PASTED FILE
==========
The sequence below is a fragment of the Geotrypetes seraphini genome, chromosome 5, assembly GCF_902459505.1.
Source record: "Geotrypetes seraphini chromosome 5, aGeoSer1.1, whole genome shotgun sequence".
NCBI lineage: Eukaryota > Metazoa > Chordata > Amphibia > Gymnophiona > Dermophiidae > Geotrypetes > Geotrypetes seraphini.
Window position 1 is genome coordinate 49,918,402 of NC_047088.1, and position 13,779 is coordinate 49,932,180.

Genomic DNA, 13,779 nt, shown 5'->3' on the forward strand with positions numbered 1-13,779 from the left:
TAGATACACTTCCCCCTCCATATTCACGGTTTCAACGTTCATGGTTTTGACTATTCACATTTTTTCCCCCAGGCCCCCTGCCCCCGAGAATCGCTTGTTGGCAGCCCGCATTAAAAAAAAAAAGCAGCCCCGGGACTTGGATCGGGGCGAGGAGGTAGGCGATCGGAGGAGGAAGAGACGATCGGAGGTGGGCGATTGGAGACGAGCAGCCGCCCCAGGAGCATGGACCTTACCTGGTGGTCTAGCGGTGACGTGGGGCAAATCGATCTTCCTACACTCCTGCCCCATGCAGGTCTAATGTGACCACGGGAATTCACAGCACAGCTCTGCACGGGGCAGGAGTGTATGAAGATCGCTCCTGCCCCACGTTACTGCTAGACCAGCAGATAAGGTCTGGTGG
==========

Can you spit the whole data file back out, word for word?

The sequence below is a fragment of the Geotrypetes seraphini genome, chromosome 5, assembly GCF_902459505.1.
Source record: "Geotrypetes seraphini chromosome 5, aGeoSer1.1, whole genome shotgun sequence".
NCBI lineage: Eukaryota > Metazoa > Chordata > Amphibia > Gymnophiona > Dermophiidae > Geotrypetes > Geotrypetes seraphini.
Window position 1 is genome coordinate 49,918,402 of NC_047088.1, and position 13,779 is coordinate 49,932,180.

Genomic DNA, 13,779 nt, shown 5'->3' on the forward strand with positions numbered 1-13,779 from the left:
TAGATACACTTCCCCCTCCATATTCACGGTTTCAACGTTCATGGTTTTGACTATTCACATTTTTTCCCCCAGGCCCCCTGCCCCCGAGAATCGCTTGTTGGCAGCCCGCATTAAAAAAAAAAAGCAGCCCCGGGACTTGGATCGGGGCGAGGAGGTAGGCGATCGGAGGAGGAAGAGACGATCGGAGGTGGGCGATTGGAGACGAGCAGCCGCCCCAGGAGCATGGACCTTACCTGGTGGTCTAGCGGTGACGTGGGGCAAATCGATCTTCCTACACTCCTGCCCCATGCAGGTCTAATGTGACCACGGGAATTCACAGCACAGCTCTGCACGGGGCAGGAGTGTATGAAGATCGCTCCTGCCCCACGTTACTGCTAGACCAGCAGATAAGGTCTGGTGG